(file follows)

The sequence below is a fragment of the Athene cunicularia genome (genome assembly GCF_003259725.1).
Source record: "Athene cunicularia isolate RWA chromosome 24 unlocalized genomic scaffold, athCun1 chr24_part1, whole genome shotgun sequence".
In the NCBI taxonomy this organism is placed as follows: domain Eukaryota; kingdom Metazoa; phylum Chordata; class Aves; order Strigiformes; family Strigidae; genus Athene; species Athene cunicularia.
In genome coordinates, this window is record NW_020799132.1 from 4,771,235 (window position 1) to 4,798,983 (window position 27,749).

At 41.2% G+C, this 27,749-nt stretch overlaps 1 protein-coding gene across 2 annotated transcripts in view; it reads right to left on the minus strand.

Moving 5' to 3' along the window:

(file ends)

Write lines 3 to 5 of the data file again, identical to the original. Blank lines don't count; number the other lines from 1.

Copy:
In the NCBI taxonomy this organism is placed as follows: domain Eukaryota; kingdom Metazoa; phylum Chordata; class Aves; order Strigiformes; family Strigidae; genus Athene; species Athene cunicularia.
In genome coordinates, this window is record NW_020799132.1 from 4,771,235 (window position 1) to 4,798,983 (window position 27,749).

At 41.2% G+C, this 27,749-nt stretch overlaps 1 protein-coding gene across 2 annotated transcripts in view; it reads right to left on the minus strand.